Supply Chain Resiliency – A series of short articles – Part V – Deliver
Supply Chain Resiliency – A series of short articles – Deliver
The supply chain is made up of a sequence of highly inter-related serial and parallel dependent activities. The delivery portion of the supply chain is the last link between you and your product arriving to your customer with the right quality and on time. Areas of potential risk are capacity shortages, lack of proper security, lack of data quality, and lack of automation among other concerns.
Let’s take them one at a time:
1. Capacity shortages
a. We addressed this in the “Make article” under the topic of inventory shortages. By the time you get to the final delivery to the customer, capacity issues may mean lack of the right inventory in your distribution center or complex transportation issues.
2. Lack of proper security
a. An area of concern is import / export regulation and compliance which can impact delivery by stopping or delaying shipment. Although it looks like a capacity or security issue to your customer, it does not matter because customer satisfaction and goodwill suffer.
3. Lack of data accuracy
a. Inaccurate inventory data from distribution centers can lead to poor customer commitments, inaccurate shipments, early or late delivery (and yes, early shipments can cause many of the same issues as late shipments).
b. The same is true for transportation as above.
c. Poor poor data accuracy has a significant impact on customer service communications with customers:
i. No Delivery: The worst possible issue – the shipment never arrived as promised. Worse yet is when you cannot answer where is it, why it is late and when it will arrive.
ii. Complex Customer Care: Do you transfer your customer to 3, 4 or even 5 people and still no answer is surfaced? Your customer cannot get the information they need so they can implement contingency plans for what was your problem in the first place.
iii. Customers need dependable deliveries from suppliers with limited early- and late-deviations to avoid excess supply chain cost. As customers increasingly penalize suppliers for early as well as late deliveries, having the right data is key to maintaining control over the process within the service level expectations, and can avoid repeated penalties.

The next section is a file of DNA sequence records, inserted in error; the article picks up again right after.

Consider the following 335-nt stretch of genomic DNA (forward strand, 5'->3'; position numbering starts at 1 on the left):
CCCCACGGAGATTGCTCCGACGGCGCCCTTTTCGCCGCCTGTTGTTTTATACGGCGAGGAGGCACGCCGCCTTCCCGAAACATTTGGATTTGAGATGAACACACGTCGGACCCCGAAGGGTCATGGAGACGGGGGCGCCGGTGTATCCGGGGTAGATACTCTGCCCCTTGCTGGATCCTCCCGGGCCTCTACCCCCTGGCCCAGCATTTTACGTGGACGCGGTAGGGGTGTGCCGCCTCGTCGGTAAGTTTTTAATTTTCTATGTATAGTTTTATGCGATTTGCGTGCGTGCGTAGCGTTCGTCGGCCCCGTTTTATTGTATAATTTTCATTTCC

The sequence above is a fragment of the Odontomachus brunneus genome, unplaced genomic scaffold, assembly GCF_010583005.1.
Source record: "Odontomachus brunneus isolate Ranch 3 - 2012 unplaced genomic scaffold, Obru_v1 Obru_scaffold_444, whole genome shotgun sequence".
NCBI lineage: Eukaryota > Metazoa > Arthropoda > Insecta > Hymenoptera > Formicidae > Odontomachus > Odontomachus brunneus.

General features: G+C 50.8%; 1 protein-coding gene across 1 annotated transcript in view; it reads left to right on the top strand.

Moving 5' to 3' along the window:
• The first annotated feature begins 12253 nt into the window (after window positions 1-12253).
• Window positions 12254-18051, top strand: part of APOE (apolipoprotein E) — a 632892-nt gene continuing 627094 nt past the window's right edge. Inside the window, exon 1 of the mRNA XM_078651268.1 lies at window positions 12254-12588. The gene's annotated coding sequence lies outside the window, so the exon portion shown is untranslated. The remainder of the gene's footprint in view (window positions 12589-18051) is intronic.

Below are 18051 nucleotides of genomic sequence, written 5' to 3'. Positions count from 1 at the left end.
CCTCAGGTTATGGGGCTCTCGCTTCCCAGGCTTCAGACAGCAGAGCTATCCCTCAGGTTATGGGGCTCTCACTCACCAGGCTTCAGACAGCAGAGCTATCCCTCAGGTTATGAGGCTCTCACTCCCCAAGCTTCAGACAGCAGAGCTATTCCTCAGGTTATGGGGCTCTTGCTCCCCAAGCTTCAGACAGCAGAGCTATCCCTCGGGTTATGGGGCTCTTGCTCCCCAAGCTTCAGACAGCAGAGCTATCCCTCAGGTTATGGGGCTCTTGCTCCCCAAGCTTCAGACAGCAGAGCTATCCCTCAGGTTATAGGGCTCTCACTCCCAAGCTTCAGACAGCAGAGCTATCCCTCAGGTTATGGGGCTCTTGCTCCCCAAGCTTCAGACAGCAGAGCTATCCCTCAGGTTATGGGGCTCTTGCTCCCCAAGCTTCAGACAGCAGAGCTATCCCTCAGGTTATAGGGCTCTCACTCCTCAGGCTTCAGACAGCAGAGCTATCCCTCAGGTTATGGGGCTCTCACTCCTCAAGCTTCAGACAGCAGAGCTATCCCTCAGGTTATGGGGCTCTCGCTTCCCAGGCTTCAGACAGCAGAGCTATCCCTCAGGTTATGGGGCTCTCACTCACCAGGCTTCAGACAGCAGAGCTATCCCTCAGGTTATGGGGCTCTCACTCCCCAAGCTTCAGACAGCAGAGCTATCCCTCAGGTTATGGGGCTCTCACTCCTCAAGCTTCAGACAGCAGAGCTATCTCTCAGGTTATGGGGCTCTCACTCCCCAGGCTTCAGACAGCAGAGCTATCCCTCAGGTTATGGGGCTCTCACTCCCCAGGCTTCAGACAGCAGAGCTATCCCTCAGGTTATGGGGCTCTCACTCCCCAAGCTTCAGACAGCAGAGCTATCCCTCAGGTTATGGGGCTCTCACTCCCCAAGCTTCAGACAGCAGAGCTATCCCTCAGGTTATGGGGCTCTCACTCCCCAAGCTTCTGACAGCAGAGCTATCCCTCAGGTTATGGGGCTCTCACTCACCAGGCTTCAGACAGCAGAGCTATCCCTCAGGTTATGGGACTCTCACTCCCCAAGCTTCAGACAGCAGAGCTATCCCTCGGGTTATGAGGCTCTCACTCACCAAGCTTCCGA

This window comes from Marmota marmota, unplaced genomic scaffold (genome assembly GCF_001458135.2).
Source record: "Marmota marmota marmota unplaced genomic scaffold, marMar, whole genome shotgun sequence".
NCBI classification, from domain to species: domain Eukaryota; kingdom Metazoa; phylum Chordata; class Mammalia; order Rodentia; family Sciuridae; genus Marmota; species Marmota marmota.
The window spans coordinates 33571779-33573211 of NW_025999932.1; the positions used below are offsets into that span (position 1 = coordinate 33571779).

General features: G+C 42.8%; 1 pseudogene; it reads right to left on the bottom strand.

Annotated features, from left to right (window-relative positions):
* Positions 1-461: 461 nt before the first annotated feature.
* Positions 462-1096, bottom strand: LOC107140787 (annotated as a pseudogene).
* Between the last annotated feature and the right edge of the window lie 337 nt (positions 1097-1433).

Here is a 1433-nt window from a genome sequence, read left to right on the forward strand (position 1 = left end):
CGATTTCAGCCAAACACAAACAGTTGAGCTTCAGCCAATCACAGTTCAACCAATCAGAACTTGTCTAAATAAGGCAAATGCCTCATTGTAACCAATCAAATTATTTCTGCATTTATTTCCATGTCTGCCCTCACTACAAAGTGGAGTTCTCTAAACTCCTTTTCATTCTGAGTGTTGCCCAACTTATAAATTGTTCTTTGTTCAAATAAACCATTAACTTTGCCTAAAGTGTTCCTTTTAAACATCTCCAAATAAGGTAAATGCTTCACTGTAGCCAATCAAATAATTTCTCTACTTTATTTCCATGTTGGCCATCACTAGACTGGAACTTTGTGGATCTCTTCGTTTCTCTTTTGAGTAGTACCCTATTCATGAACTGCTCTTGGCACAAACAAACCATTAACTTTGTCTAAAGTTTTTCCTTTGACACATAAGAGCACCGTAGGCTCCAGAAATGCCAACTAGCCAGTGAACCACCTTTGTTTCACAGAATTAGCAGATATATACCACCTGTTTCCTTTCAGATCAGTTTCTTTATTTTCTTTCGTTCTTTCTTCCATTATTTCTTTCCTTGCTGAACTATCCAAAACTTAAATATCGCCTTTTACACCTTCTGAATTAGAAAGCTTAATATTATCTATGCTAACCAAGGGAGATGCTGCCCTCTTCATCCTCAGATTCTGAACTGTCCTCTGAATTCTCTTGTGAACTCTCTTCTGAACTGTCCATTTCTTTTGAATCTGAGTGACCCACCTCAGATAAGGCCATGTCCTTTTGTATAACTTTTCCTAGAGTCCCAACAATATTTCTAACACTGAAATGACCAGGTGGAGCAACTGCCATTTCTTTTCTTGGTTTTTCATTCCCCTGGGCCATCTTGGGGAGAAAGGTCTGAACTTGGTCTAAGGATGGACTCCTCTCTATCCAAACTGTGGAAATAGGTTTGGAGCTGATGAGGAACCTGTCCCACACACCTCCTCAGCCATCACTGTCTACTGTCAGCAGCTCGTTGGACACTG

4. Lack of automation – this problem is pervasive across the supply chain and will be covered in detail in our next post in this series.
Risks in the Deliver area are very high due to the closeness of this activity to your customer. Poor inventory, security, data or transportation processes can all lead to major customer issues and a competitive disadvantage. All of these risks can be significantly impacted by network design which in turn, is a function of geopolitical, geo-economic and geo-environment issues and concerns.
Review Parts I – V in this series:
Friday, August 16, 2013 – The supply chain is made up of a series of highly inter related and dependent activities. The decision to manufacture is a complex area, especially due to the make vs. buy component of manufacturing. You can now take all the supply chain resiliency issues involved in our previous sourcing articles and add them to this discussi…
July 12 2013 – The supply chain is made up of a series of highly interrelated and dependent activities. Sourcing is complex due to geo-economic and geopolitical risks, and climate challenges along with country specific rules, laws and regulations. Sourcing challenges also exist due to single supplier issues, poor vendor compliance and lead time issues.
Demand Planning – Part II of IV in Supply Chain Resiliency
Jun 27 2013 – Demand Planning – Part II of IV in Supply Chain Resiliency – By Robert Benny & Missan Eido – The supply chain is made up of a sequence of highly interrelated, serial and parallel dependent activities. Demand planni…
Supply Chain Resiliency – A series of short articles – Part I: Where to Look is a Critical Success Factor – Jun 19 2013 – Supply Chain Resiliency – A series of short articles By Robert Benny & Missan Eido From Jim Satterfield: As the President of Firestorm, I am pleased to introduce this Series Introduction and first article, …